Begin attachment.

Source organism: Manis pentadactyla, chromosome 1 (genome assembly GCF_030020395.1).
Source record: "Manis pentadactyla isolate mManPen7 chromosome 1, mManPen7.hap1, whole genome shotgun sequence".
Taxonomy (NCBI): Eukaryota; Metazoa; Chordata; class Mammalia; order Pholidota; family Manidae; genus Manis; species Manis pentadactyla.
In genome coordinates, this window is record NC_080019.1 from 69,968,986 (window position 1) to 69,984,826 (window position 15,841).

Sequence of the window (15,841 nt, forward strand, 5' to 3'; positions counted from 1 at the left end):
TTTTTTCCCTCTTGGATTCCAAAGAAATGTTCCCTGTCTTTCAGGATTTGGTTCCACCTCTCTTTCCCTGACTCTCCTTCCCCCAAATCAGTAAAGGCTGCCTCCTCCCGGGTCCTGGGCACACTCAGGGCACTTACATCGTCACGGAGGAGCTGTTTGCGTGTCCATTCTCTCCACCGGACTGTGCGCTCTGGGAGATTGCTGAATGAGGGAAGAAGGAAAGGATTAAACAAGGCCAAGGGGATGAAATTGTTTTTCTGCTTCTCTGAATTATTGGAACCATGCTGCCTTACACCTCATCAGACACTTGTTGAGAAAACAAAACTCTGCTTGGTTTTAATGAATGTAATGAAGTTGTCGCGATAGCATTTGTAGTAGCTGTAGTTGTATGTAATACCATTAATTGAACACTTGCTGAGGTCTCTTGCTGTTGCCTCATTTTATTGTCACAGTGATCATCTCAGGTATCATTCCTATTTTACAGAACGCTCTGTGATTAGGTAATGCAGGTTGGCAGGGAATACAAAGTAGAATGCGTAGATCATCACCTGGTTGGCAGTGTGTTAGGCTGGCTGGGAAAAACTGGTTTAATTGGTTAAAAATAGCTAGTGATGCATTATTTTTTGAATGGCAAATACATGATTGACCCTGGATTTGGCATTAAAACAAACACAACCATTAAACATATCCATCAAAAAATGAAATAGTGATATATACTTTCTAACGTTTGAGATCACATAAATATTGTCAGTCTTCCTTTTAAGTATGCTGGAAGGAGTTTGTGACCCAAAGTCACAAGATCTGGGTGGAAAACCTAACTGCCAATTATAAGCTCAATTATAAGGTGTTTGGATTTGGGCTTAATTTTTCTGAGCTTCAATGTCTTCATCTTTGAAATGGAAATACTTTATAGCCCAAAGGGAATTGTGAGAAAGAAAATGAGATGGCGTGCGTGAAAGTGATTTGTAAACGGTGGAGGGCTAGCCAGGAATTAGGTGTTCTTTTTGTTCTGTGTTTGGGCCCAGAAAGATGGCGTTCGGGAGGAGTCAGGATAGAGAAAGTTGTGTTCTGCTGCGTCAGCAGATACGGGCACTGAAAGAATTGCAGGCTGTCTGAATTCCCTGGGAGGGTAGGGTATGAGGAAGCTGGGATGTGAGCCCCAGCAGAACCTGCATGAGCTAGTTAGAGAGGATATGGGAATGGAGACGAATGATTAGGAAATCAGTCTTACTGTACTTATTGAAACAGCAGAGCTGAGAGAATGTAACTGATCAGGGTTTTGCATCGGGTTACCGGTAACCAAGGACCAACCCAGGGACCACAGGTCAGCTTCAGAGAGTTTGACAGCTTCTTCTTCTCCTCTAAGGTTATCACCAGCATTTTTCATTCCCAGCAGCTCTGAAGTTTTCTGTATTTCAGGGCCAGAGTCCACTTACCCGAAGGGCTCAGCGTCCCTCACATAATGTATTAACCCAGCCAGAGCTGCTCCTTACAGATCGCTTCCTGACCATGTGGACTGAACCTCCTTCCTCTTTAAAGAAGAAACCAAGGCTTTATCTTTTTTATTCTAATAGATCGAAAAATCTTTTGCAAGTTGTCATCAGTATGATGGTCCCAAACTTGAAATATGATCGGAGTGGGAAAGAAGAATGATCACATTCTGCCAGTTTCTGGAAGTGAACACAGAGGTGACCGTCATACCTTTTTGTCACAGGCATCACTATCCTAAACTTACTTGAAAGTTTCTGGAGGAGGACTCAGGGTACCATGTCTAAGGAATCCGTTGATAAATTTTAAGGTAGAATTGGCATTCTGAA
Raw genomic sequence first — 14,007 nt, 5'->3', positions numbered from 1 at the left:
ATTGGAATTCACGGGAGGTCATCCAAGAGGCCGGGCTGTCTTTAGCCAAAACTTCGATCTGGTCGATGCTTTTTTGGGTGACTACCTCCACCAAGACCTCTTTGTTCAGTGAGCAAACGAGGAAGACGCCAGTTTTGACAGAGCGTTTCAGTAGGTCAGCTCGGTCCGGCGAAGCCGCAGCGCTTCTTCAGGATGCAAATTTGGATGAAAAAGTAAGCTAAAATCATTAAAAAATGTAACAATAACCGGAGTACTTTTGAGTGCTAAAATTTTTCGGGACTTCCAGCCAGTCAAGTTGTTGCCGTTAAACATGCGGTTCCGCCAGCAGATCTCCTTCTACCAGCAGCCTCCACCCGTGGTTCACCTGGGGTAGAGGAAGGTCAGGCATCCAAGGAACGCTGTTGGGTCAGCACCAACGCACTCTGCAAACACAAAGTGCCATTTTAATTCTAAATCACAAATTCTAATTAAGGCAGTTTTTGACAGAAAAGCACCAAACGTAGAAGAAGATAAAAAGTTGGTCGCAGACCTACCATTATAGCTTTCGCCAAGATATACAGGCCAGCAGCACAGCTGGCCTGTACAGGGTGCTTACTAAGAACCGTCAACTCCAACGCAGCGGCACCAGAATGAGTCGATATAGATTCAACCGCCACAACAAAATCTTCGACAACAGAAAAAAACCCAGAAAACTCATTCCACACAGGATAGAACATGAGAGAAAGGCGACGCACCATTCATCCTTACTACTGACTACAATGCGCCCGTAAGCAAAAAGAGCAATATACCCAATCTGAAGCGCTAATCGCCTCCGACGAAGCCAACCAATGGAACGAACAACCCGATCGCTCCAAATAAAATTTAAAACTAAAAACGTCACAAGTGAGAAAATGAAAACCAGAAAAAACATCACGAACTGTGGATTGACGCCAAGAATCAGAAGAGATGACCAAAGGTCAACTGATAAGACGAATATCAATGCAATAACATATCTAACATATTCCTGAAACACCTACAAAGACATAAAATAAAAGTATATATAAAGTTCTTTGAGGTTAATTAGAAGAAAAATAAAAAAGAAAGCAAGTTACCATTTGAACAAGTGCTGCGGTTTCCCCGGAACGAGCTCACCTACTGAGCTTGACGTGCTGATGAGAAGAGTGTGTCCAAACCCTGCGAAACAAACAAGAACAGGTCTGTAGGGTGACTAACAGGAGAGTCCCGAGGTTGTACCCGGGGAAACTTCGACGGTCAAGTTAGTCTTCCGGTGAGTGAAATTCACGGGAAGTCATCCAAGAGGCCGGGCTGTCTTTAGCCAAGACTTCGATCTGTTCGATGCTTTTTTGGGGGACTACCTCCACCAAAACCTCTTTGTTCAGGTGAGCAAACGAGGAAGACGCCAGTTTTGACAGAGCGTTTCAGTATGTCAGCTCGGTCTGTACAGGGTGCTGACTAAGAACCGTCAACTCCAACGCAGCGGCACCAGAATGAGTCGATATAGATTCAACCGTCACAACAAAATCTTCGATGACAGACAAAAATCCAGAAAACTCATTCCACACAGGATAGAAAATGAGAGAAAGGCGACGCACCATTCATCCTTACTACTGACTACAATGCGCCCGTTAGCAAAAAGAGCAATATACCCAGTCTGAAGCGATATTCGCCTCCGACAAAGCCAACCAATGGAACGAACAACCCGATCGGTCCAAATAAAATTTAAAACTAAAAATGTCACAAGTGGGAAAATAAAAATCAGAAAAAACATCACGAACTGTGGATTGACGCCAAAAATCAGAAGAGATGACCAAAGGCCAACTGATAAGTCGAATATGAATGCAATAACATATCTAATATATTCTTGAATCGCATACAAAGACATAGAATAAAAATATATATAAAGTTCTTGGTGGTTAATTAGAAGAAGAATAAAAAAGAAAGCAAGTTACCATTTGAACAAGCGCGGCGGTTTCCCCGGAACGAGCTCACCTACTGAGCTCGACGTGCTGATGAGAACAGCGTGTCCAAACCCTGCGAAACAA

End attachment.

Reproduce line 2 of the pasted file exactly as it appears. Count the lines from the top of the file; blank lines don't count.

Source record: "Manis pentadactyla isolate mManPen7 chromosome 1, mManPen7.hap1, whole genome shotgun sequence".